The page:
We paired up with the non-profit organization, Faith and Love in Action, to provide a clean, sanitary latrine for school children in Marbial, a remote mountain area of Southern Haiti. Faith and Love in Action is based in Haiti and run by husband and wife team, Marlaine and Daniel. Marlaine, a native of Marbial, has opened up several schools in Haiti in an effort to promote and enhance education in the area.
While the team was there, they noticed that the school had an old latrine with two toilets built next to classrooms. The latrine was unsanitary and smelled so foul that the children would resort to going to the bathroom outside. After seeing these poor conditions, we decided to send the team and resources needed to construct a new latrine for students and teachers.
Building up a mountain is much more expensive and difficult due to the efforts that go into transferring material. Donkeys are used to carry the concrete blocks, cement, sand, gravel and tools up into Marbial. The pit of the latrine was hand dug and about 20′ deep. It took about a month to dig because the rocks had to be pried out individually.
The latrine design is based on the Ventilated Improved Pit (VIP) latrine. The VIP latrine system incorporates a PVC vent pipe that is used to promote airflow up and out of the bottom of the pit. That vent pipe will help eliminate odor in the latrine and the screen at the top of the vent pipe will keep flies from exiting and spreading contamination. The new latrine will have 5 toilets (four for the students and one for the teachers) and one urinal.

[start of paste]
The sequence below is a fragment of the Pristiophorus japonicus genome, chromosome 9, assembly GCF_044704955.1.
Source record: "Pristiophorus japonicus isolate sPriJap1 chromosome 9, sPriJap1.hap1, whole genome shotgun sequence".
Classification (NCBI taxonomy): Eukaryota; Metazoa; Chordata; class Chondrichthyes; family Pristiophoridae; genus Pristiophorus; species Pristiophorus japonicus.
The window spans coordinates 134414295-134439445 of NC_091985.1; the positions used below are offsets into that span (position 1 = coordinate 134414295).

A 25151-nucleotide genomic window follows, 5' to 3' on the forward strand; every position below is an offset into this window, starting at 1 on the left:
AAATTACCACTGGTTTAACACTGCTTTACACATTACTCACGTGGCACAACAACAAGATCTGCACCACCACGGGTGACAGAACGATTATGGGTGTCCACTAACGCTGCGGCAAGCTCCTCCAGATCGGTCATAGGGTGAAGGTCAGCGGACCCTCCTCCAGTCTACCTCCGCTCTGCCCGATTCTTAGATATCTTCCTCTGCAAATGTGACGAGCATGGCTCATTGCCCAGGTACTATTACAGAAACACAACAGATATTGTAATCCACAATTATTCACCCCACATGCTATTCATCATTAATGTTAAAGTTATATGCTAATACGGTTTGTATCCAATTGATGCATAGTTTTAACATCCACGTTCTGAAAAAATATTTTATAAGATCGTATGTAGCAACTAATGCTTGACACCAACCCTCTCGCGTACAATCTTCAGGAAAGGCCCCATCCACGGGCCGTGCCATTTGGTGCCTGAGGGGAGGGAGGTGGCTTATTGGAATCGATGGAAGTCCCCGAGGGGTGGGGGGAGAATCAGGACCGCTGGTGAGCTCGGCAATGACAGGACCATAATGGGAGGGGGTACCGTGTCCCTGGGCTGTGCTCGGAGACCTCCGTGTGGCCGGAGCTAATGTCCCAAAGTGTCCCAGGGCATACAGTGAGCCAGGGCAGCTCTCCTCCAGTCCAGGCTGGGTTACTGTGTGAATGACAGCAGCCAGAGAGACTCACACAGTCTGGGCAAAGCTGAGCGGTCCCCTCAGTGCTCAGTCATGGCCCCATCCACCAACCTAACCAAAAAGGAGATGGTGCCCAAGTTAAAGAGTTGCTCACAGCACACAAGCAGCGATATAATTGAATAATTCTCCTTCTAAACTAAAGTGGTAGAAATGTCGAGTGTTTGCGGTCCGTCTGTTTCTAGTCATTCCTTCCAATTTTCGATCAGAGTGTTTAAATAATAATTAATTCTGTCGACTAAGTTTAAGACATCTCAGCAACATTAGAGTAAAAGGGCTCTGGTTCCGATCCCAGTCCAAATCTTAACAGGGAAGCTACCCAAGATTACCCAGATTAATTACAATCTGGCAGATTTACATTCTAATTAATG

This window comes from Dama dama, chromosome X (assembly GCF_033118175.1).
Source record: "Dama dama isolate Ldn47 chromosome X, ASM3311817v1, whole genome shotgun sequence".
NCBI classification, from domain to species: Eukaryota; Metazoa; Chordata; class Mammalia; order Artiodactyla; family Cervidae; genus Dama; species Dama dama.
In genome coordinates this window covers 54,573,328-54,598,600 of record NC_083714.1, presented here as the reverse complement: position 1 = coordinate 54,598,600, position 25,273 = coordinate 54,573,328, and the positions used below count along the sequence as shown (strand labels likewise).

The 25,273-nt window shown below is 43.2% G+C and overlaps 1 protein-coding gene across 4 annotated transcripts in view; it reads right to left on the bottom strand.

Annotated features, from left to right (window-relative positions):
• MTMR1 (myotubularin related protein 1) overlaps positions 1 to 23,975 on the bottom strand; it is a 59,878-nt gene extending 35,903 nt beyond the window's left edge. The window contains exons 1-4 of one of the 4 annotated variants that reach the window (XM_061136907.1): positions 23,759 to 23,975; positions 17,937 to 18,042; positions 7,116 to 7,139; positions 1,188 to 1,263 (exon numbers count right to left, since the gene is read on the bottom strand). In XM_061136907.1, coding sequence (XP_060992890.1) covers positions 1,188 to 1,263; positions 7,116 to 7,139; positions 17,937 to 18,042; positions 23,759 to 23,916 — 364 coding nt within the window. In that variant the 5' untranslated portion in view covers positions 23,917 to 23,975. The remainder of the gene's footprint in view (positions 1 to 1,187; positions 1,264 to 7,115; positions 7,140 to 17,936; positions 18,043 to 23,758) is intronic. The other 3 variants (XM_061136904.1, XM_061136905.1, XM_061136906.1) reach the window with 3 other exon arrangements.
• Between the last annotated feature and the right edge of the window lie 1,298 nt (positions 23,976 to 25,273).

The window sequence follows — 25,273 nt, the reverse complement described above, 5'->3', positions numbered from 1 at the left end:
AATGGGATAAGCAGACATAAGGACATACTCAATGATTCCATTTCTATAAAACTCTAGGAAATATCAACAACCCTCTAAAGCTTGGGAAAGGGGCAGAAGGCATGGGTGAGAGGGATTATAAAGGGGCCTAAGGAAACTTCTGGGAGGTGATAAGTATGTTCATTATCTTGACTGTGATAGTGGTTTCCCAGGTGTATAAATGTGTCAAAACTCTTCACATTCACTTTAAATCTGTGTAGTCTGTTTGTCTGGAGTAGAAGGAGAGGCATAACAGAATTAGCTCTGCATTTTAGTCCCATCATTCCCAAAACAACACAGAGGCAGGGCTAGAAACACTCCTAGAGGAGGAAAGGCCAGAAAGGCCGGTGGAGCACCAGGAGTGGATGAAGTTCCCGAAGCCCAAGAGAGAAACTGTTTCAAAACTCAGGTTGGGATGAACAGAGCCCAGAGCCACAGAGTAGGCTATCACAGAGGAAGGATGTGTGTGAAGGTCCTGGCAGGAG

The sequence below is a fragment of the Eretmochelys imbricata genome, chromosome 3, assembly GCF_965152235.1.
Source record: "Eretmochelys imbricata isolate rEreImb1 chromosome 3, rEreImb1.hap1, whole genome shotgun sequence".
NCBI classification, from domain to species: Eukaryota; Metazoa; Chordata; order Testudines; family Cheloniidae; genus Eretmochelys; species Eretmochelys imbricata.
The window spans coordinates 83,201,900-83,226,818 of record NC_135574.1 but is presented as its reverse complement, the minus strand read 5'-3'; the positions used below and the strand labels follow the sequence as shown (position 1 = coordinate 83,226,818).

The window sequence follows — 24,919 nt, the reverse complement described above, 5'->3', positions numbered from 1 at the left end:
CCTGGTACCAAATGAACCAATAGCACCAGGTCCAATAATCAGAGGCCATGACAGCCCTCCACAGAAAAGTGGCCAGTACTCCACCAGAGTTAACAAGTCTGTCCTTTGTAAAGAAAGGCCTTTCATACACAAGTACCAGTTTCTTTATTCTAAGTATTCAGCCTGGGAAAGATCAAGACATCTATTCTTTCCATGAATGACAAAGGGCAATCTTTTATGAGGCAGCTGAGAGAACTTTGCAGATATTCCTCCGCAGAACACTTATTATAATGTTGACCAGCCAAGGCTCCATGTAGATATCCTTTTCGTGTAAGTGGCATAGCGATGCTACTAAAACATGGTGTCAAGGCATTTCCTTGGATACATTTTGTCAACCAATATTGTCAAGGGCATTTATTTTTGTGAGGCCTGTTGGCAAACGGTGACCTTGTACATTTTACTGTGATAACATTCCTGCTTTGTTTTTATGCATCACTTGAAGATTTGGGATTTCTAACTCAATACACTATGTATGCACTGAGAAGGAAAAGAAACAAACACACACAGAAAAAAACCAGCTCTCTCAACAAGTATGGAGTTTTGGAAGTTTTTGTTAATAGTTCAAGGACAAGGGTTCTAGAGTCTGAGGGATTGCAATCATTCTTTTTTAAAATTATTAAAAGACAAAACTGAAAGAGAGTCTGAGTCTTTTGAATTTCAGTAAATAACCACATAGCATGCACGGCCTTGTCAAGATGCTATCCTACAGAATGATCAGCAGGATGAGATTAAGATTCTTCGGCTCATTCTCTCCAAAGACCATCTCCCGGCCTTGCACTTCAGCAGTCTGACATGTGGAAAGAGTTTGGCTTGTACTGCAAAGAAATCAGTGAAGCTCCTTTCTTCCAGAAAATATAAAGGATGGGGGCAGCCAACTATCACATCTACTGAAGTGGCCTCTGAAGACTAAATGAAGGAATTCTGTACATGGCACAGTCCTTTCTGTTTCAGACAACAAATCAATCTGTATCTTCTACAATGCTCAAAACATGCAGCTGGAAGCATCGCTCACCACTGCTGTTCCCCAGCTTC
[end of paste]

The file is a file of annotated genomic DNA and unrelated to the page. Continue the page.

Latrine with 5 new toilets built in Maribal at the school
EXP-50 testing, New latrine with 5 toilets for school, Attempted digging wells in a rocky dry region, Wells, Water Technologies Training, Radio tower set-up, Medical Clinics
A new latrine with 5 toilets was built in Maribal in Southern Haiti. The project was to help students and teachers in the school and establish toilets for them.
We built and installed a simple Canzee pump out of PVC. In the end we were able to install a working, simple pump that the women and children were are able to use. We were surprised at the type of soil we found here. We expected the water table to be much shallower. The soil here had lots of hard clay. It is also somewhat expensive here for resources, costing approximately $375 to dig, build, and establish a pump and well system. But, the items we bought were some of the best supplies that I have found in Africa. The PVC was very thick and strong, and of high quality. With Patrick and Revelier being permanent fixtures there, I truly believe that more pumps will be built.
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